Written by: Richard Matheson
Direct by: Leo Penn
This is where it all began, the transporter malfunction trope. Now, the word trope has a negative connotation but I love most of Trek’s tropes, especially transporter and holodeck malfunctions. In this case, we get our first taste of transporters gone wrong. I love this episode and it’s definitely one of the most iconic Star Trek: The Original Series episodes. Produced fifth but airing fourth, Kirk (and an alien dog creature) get split into two due to a malfunction caused by some mineral dust from the planet. Meanwhile, Sulu and his away team are stuck on an ever cooling planet.
In all, the premise is solid and Shatner does a great job portraying exaggerated versions of two halves of a person, the aggressive\emotional and the intellectual\logical. “The Enemy Within” showcases that we all have parts of our personalities we aren’t proud of. Not only that, but we need those aspects of ourselves. As captain of a starship, Kirk needs his aggressive, assertive personality traits. Without them, he is indecisive and distracted. It plays on Aristole’s Gestalt theory of psychology: “The whole is greater than the sum of its parts.” We need all of us and broken apart, neither version can survive.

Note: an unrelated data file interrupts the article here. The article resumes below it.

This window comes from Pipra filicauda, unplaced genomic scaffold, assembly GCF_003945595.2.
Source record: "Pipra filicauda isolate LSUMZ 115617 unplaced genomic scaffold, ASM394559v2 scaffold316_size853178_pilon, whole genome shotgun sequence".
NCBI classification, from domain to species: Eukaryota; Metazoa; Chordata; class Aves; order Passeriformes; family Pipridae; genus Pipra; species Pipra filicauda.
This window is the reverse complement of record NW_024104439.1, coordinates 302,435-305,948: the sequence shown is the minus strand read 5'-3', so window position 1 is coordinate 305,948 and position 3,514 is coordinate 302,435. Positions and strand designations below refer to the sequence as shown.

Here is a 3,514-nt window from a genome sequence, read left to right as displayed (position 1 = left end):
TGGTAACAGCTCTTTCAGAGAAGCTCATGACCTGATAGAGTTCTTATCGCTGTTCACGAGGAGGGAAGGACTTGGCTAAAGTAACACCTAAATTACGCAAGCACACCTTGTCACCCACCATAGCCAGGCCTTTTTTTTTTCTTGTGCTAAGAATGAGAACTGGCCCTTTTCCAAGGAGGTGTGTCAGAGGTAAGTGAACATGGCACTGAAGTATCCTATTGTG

The episode does tackle some intense issues, specifically around sexual harassment. The “evil” Kirk harasses Yeoman Rand, even going as far as physically assaulting her. She tries to fend him off, eventually cutting his face. Now, Kirk’s actions are completely, without question, out of line. While I understand they were trying to exaggerate the inner evil tendencies, I think some of this might have gone a bit too far. For example, I am not thrilled they had Kirk questioning her about the situation in front of Spock and Bones. Rand would have felt very compelled to lie and not call out Kirk for his inappropriate actions in front of other crew members. The questioning should have happened between Rand and Bones, maybe with Spock and that’s a maybe.
I also have some logistical issues about the episode. For one, why didn’t they send a shuttle down to rescue Sulu and the rest of the away team? I’m also not convinced they would have survived the incredibly low temperatures long enough to be beamed up to the Enterprise while still alive. I know shuttles would have been expensive to make and use and they hadn’t been at this time but from a logical perspective, it seems illy.
Overall, it’s a solid episode that introduces transporter malfunctions and paves the way for many more to come. Shatner does a solid job portraying two very different personalities in a Dr. Jekyll and Mr. Hyde style. While the episode does hit on the serious issue of sexual harassment, it doesn’t do much to further the discussion or press any major message.